The Mounting Arrogance
“This is only the beginning. The authorities obviously don’t have a clear strategy how to handle the protests. Our prime minister seems to have severely underestimated the power of the streets. By uniting us here – and let me tell you, a week ago many of us were virtually enemies! – he has managed to achieve something truly astonishing. If I may allow myself a bit of irony, those gentlemen in Sweden should seriously consider Erdogan’s name when the time for the next peace prize comes along! I mean, look at all these people here – together, united, with little regard to their different ethnic or religious backgrounds… This, at least around here, is really something new – something remarkable that bodes well for our society!” Such were the sentiments of Ece Temelkuran, one of Turkey’s most influential writers and activists. So far, she has been comparatively lucky. In a country where freethinking is all to often rewarded with a prolonged stint in jail, her open opposition to Erdogan and his cronies has thus far only cost her her job.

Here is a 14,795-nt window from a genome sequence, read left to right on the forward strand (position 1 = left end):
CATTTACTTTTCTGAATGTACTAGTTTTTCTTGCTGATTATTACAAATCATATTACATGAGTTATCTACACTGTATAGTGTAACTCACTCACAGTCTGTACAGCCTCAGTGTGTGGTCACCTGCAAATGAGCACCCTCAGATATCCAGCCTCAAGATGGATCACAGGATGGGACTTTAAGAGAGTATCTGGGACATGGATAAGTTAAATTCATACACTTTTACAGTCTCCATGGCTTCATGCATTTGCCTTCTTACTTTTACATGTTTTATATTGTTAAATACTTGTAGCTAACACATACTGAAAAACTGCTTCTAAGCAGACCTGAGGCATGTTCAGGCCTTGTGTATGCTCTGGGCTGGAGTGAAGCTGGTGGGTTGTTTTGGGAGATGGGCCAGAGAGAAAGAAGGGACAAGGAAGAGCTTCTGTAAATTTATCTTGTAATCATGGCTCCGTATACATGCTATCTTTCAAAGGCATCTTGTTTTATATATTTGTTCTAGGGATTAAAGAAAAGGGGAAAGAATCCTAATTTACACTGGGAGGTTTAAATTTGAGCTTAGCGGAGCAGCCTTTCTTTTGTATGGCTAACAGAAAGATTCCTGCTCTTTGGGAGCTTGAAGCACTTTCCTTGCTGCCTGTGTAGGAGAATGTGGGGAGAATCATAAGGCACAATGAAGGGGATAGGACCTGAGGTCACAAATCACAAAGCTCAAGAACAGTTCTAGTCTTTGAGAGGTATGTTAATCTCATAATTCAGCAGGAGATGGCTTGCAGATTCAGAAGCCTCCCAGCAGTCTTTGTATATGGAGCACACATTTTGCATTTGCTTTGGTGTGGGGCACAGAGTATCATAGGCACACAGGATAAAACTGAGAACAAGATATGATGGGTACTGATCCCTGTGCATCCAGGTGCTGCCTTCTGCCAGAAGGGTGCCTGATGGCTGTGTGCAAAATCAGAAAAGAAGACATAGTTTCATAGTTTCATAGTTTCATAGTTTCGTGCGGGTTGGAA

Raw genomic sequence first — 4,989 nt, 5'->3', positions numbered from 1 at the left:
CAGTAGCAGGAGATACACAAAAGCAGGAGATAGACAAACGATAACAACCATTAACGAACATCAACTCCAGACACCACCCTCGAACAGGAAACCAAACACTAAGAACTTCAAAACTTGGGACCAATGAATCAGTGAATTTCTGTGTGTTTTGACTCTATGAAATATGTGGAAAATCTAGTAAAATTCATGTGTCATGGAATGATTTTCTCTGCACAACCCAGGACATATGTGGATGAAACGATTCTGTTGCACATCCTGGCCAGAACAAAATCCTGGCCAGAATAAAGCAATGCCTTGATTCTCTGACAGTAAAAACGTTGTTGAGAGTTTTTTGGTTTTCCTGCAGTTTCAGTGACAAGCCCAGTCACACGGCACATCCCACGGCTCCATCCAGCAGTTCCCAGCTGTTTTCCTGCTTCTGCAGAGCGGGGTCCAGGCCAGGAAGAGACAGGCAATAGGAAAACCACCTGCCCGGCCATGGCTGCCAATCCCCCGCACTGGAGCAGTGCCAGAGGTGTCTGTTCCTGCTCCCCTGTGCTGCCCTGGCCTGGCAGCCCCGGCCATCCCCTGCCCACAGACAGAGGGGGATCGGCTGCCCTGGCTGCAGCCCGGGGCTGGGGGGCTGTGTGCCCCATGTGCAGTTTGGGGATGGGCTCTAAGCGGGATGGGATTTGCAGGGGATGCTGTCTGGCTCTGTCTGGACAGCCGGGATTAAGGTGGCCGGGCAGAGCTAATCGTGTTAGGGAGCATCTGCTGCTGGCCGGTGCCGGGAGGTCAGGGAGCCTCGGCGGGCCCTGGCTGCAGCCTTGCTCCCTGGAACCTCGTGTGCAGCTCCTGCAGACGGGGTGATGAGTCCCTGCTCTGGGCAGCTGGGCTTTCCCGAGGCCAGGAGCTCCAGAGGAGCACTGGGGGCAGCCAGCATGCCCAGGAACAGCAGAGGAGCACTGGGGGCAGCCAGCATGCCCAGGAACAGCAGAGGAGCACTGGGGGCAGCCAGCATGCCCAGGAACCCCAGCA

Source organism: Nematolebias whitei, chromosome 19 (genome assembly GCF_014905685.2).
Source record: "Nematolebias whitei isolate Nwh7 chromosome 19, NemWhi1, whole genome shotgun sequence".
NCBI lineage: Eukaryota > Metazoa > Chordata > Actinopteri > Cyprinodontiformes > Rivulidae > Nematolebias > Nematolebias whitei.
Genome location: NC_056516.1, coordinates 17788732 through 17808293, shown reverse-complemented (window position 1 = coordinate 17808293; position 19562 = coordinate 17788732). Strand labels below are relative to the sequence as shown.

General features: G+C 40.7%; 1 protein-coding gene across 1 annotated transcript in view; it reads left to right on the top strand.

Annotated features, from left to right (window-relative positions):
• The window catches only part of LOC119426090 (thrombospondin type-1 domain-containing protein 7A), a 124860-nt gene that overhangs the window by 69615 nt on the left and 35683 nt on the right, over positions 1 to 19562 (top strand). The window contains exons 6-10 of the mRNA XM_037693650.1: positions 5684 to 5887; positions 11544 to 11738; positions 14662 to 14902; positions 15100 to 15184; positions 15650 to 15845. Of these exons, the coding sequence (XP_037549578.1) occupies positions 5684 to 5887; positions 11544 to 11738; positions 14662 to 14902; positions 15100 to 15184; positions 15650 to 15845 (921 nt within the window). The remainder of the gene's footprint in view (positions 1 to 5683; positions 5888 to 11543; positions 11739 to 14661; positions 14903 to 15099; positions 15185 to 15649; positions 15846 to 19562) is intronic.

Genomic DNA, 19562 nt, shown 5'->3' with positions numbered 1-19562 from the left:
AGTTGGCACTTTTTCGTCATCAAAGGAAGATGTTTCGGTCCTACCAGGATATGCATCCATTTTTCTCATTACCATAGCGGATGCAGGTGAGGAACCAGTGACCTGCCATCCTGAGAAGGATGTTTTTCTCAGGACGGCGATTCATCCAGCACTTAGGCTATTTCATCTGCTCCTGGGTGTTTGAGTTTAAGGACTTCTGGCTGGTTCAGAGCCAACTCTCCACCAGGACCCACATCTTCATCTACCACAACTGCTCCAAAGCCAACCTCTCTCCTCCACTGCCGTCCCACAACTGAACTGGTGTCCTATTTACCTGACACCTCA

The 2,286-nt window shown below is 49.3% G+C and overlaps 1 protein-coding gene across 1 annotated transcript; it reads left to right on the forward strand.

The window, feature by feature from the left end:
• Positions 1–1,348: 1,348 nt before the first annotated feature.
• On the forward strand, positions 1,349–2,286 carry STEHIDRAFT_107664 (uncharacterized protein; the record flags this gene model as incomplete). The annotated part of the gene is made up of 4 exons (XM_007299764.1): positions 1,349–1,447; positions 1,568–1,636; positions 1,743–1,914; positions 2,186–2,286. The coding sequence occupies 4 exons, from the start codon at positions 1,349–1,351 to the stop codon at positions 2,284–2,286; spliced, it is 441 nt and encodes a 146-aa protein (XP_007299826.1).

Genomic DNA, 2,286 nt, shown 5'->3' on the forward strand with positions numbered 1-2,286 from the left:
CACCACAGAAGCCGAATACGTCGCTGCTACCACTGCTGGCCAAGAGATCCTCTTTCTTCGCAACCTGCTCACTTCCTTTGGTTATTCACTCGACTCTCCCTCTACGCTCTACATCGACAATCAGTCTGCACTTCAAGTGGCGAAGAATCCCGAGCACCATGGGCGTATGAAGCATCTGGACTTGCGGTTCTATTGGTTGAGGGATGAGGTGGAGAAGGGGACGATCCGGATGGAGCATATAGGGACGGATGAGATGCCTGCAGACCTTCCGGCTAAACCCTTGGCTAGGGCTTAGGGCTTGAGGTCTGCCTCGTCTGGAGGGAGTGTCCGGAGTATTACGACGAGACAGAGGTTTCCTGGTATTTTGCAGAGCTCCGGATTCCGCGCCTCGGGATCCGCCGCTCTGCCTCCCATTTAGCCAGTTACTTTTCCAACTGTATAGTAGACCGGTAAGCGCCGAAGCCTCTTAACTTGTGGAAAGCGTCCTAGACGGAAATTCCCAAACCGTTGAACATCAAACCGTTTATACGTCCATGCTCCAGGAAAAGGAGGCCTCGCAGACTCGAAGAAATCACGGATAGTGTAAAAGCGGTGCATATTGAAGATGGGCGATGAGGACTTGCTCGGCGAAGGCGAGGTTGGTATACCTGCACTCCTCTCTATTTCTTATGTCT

When I talked to her on 4th of June, she was outraged. »First the authorities apologise to us and assure us the park will stay… And then the next moment we’re subjected to a full-on police assault. In Izmir, in Ankara, here in Istanbul as well – though here we’ve had it a bit easier since so many of you foreign journalists have come. But what’s happening is insane! A great political masquerade is taking place! The authorities are trying to calm things down. The prime ministers remains arrogant as hell, but his closest associates have all adopted a soothing tone. It is nothing but an especially tasteless example of a good cop/bad cop routine. Oh, and the Western media need to assume a great deal of responsibility for this entire mess. Just like the Turkish media, their Western counterparts pretty much ignored the protests for the first three days. Also, for the past ten years they have done nothing but repeat the demented mantra about Turkey being the perfect fusion of Islam and democracy. I mean, come on! Democracy?! With its hundreds of political prisoners – imprisoned activists, union leaders, students, lawyers and writers – Turkey is one giant open prison! The people in charge are growing more authoritarian every day! And they are accountable to no one! On the other hand, the popularity of social networks here has started going through the roof, especially Twitter! And with these thousands and thousands bliplets of information floating around it is very hard to know what is real and what is not! And no one benefits more than the authorities!”